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Cashless China: Would you use your face to pay?

By Morag Hobbs (People's Daily Online)    13:27, August 19, 2019

Although it seems like we could never have lived without it in China, WeChat only launched as a messenger app in 2011. Now, it's used for everything from updating people on what you ate for lunch, comparable to Facebook, to buying your weekly shop. So much so that WeChat, alongside Alibaba's Alipay, is one of the leading players behind China's cashless revolution.

Thanks to these apps, it's never been easier to pay by scanning a QR code with your mobile phone, so forgetful people like me can afford to leave their wallets at home, as long as they've remembered to charge up their phones before leaving the house.

Over the last few years, apps like WeChat pay and Alipay have become popular methods of payment in China. Now, you can go into any shop, from a high-end fashion outlet to the local paper stand and you'll find a little QR code to pay.

Due to the country’s tech boom, people are moving further away from cash payment. In cities like Beijing, we basically already live in a cashless society - nobody really uses cash anymore. So much so, in fact, that coffee shops like Luckin Coffee have already removed their cash registers, so you have to pay using your phone.

And it doesn't stop there. You can use your phone for pretty much anything today in China, from eating in a restaurant to buying clothes, and even getting around the city using share bikes, subways or taxis. It's not surprising, since WeChat alone had over 900 million active monthly users by the end of last year, leading more people to use the payment features than ever before.

Of course, the fact that people are using mobile apps to pay for things isn't a new phenomenon, but the amount that people are spending is. As indicated by iResearch data, back in 2016, total mobile payment transactions in China stood at a hefty $5 trillion, but last year this shot up to around $41.5 trillion, according to China Daily.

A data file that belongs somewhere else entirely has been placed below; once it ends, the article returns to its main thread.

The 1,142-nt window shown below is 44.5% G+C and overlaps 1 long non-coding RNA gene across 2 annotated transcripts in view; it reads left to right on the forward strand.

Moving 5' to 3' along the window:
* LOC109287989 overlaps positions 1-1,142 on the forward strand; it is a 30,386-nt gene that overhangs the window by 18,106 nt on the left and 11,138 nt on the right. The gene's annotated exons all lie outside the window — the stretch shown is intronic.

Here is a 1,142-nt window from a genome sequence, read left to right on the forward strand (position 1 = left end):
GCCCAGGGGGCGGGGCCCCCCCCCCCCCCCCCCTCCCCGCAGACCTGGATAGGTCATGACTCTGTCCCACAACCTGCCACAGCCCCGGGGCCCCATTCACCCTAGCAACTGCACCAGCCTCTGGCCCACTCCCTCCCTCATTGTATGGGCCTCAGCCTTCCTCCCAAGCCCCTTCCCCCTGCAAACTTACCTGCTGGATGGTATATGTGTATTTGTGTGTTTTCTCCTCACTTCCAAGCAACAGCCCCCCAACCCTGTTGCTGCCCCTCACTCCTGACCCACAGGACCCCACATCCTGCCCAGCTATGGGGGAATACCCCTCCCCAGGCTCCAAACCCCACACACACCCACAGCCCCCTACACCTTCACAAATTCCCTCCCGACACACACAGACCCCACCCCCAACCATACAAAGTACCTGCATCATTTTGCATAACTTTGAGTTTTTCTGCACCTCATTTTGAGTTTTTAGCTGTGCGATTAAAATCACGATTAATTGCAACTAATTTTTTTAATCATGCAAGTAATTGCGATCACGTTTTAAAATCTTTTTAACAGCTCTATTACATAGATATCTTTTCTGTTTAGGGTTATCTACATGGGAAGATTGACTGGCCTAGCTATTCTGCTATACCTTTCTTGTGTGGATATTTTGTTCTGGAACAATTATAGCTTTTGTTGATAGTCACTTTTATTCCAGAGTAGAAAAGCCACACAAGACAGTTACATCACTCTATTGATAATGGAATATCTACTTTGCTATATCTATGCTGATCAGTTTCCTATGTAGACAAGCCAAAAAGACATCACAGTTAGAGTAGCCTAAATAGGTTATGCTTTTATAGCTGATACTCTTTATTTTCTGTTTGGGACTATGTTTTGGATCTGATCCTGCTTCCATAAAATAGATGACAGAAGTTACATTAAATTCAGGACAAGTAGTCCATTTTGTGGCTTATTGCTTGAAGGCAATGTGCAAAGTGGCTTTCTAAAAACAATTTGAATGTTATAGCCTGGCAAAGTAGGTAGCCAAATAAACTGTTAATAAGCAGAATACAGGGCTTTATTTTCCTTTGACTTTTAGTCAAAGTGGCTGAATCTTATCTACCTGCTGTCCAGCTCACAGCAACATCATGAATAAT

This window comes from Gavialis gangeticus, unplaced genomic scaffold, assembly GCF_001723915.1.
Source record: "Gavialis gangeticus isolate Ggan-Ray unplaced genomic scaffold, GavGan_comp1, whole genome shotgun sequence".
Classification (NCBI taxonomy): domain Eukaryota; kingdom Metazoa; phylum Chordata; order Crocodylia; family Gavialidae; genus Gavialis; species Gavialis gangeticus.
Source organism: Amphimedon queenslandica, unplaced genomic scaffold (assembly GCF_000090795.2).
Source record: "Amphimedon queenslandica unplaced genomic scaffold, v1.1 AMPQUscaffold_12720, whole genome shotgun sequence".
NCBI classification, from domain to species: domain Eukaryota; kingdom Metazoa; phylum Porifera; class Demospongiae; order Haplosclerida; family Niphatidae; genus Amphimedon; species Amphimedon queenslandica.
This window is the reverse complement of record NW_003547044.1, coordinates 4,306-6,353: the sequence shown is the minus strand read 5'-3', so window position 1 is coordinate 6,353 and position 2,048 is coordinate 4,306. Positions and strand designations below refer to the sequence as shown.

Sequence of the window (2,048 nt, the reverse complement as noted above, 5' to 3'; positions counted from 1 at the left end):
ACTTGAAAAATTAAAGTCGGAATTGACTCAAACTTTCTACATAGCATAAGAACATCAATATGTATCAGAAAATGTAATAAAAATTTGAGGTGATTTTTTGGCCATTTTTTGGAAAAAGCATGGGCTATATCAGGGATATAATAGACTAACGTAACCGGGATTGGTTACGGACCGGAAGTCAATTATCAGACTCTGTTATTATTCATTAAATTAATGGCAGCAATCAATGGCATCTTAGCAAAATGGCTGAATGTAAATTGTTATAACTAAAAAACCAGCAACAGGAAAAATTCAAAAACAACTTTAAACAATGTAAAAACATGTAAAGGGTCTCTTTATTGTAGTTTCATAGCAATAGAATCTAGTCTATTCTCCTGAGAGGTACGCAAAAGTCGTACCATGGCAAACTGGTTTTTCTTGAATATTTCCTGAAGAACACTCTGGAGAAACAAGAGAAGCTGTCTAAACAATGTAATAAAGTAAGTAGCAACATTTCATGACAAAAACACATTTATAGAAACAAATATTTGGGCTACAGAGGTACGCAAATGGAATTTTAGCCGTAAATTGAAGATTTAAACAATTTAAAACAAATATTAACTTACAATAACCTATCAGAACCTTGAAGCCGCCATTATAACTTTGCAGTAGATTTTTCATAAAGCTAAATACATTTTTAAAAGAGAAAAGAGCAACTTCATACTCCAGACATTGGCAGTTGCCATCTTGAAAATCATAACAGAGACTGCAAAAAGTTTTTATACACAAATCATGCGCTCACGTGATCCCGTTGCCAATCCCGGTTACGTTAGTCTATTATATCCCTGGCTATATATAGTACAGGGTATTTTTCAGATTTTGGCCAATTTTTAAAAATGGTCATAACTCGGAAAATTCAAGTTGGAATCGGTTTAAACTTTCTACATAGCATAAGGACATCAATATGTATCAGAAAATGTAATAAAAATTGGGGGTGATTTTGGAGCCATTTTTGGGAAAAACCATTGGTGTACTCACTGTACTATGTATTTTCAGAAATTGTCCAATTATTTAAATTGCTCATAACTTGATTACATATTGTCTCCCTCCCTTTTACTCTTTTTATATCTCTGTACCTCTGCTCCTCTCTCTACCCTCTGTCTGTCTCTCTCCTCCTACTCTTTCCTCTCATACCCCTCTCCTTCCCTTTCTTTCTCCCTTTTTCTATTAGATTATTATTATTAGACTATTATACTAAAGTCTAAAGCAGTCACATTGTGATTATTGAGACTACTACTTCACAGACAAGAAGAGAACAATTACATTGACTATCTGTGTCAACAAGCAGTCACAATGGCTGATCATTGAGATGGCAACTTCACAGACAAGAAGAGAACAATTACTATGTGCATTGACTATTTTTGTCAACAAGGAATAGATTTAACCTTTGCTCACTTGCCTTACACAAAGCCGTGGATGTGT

While there are still plenty of places that will accept your real-life yuan, several companies are trying to find the next big step in cashless payment, and there's one particular method that sounds a bit too high-tech for me, so I want to go and see with my own eyes.

JD is planning a number of unmanned stores, where instead of checkouts, the store charges its customers using facial recognition. But how easy is it to pay using my face? And is this something which could be implemented across the whole country, or even world?

I went to JD's Beijing headquarters to test out their flagship cashless store and find out exactly how it works.

Before entering the store, I was required to download an app, which allowed me to link my WeChat Pay with the shop. The app takes a photo of your face and attaches it to a personalized QR code, which will work together with the hundreds of cameras positioned around the store to track your movements and choices. Within 20 seconds, you're in the store and ready to go.

Each shelf has an integrated weight sensor, so as soon as an item is removed, the smart shelf logs the selection, and the cameras pinpoint the customer who picked it up.

I chose a few items to see if I could confuse the sensors. Several pieces from the fresh food aisle, coffee, snacks, bags of crisps (wondering if the shelf would be able to detect I was greedily shoving three bags into my plastic bag at once.)

After realizing I should have had breakfast before being given free rein in a supermarket, I decided to test out the facial pay part of the experience. I expected a checkout area which scans your face, but instead, I was ushered out of the shop without a second glance. Was I going to get arrested for stealing crisps?

After a couple of seconds of looking around in confusion for a security guard to come and make me pay properly, a ping on my phone indicated that a payment had been taken from my bank account, and on opening up my phone I saw a receipt of items that I had chosen. As simple as that! Although quick and convenient (and accurate - the system noticed all the crisps), I still didn't feel like I'd paid any money for the items I'd just walked out with.

JD is not the only company currently trialing this method of payment. Earlier this year, local government from Wenzhou city in east China’s Zhejiang Province teamed up with Ant Financial to create the first street in China to extensively apply facial recognition in making payments, with around 20 stores investing in facial payment systems. Earlier this year, Shenzhen also trialed facial recognition payments for its subway system.

Although there is still a way to go before facial payment is implemented to the same extent as mobile payment, it is becoming more popular up and down the country. As people look for more convenience in all aspects of their lives, I could see facial recognition becoming the next big payment method in China. For people like me, who inevitably forget to charge their phones before leaving the house, there could soon come a time when we can also leave our phones at home beside our wallets.

(For the latest China news, Please follow People's Daily on Twitter and Facebook)
(Web editor: Hongyu, Bianji)

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